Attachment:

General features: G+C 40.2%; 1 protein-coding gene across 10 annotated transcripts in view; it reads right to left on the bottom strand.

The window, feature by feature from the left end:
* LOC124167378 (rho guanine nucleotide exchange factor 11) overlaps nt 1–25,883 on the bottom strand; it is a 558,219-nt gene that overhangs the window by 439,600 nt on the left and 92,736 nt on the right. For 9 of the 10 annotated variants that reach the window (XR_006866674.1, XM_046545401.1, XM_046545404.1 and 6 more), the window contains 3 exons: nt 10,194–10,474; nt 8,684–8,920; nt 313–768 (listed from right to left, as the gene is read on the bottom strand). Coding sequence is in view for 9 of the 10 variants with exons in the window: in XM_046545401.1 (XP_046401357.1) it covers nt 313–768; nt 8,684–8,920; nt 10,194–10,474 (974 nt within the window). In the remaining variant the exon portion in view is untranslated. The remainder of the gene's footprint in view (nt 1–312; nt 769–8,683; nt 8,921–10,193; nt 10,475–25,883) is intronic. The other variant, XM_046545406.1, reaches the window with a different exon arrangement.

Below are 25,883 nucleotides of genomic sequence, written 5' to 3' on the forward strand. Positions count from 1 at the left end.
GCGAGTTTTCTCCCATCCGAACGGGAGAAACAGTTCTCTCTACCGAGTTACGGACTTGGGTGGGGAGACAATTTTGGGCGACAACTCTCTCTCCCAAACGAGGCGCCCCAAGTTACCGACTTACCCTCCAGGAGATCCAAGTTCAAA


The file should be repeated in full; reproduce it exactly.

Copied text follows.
General features: G+C 40.2%; 1 protein-coding gene across 10 annotated transcripts in view; it reads right to left on the bottom strand.

The window, feature by feature from the left end:
* LOC124167378 (rho guanine nucleotide exchange factor 11) overlaps nt 1–25,883 on the bottom strand; it is a 558,219-nt gene that overhangs the window by 439,600 nt on the left and 92,736 nt on the right. For 9 of the 10 annotated variants that reach the window (XR_006866674.1, XM_046545401.1, XM_046545404.1 and 6 more), the window contains 3 exons: nt 10,194–10,474; nt 8,684–8,920; nt 313–768 (listed from right to left, as the gene is read on the bottom strand). Coding sequence is in view for 9 of the 10 variants with exons in the window: in XM_046545401.1 (XP_046401357.1) it covers nt 313–768; nt 8,684–8,920; nt 10,194–10,474 (974 nt within the window). In the remaining variant the exon portion in view is untranslated. The remainder of the gene's footprint in view (nt 1–312; nt 769–8,683; nt 8,921–10,193; nt 10,475–25,883) is intronic. The other variant, XM_046545406.1, reaches the window with a different exon arrangement.

Below are 25,883 nucleotides of genomic sequence, written 5' to 3' on the forward strand. Positions count from 1 at the left end.
GCGAGTTTTCTCCCATCCGAACGGGAGAAACAGTTCTCTCTACCGAGTTACGGACTTGGGTGGGGAGACAATTTTGGGCGACAACTCTCTCTCCCAAACGAGGCGCCCCAAGTTACCGACTTACCCTCCAGGAGATCCAAGTTCAAA